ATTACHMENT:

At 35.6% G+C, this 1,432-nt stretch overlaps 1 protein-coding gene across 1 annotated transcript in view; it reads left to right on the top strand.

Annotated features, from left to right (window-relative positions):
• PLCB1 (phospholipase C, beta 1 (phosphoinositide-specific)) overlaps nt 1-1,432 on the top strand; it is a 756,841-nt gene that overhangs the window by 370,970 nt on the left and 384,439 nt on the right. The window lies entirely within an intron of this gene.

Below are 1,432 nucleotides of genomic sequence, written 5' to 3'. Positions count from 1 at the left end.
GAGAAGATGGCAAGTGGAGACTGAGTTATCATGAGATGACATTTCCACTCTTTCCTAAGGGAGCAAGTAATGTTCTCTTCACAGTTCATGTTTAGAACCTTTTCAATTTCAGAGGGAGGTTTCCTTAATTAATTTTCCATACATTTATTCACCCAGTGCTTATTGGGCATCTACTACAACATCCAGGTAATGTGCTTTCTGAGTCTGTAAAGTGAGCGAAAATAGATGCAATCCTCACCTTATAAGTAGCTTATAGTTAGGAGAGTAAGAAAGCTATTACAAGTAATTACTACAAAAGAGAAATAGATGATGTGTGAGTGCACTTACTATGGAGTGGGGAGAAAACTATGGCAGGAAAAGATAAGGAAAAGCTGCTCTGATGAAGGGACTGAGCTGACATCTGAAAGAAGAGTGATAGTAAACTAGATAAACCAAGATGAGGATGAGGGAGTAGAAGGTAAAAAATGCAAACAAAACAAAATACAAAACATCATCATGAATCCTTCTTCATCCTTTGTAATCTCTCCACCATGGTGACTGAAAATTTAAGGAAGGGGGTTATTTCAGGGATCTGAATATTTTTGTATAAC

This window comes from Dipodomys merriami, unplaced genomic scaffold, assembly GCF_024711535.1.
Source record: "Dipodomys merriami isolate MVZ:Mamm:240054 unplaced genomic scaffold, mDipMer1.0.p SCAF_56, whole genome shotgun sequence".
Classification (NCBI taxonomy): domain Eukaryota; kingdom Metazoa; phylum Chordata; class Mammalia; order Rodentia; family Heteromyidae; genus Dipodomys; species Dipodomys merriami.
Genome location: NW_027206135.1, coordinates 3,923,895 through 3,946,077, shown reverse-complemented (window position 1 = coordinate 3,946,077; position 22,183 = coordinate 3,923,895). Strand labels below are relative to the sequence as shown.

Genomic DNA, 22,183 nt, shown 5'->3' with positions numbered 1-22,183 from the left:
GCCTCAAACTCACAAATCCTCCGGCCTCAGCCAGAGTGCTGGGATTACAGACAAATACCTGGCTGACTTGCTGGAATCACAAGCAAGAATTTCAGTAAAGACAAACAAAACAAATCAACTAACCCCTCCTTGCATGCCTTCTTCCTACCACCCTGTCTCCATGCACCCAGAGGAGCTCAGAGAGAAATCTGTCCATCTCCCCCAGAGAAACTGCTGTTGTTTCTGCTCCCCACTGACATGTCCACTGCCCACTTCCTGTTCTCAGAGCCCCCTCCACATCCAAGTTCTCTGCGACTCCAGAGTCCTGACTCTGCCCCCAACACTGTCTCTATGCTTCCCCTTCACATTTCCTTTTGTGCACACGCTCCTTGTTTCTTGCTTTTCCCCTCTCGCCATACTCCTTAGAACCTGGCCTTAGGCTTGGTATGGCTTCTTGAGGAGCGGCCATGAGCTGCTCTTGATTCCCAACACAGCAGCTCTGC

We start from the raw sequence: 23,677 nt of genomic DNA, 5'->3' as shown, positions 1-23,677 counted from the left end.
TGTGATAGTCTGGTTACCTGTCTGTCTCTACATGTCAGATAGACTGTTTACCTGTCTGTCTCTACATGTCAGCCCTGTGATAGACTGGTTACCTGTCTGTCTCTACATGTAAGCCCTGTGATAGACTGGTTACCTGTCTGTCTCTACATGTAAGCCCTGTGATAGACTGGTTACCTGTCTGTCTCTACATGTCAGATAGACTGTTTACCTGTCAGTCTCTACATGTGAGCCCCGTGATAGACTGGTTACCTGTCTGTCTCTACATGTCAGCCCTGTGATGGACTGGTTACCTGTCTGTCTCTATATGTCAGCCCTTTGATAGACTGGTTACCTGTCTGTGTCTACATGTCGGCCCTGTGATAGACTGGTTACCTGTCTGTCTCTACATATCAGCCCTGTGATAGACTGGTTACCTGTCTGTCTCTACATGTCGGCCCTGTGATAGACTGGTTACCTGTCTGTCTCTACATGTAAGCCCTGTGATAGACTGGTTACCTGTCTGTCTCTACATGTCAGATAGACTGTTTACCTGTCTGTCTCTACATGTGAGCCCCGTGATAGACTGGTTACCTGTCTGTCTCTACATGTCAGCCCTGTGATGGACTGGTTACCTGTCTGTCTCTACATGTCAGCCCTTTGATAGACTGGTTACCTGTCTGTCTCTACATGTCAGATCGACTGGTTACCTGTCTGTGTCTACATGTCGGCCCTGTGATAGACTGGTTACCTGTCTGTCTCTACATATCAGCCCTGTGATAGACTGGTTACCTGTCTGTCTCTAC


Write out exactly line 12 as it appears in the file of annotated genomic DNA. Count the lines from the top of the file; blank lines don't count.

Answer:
We start from the raw sequence: 23,677 nt of genomic DNA, 5'->3' as shown, positions 1-23,677 counted from the left end.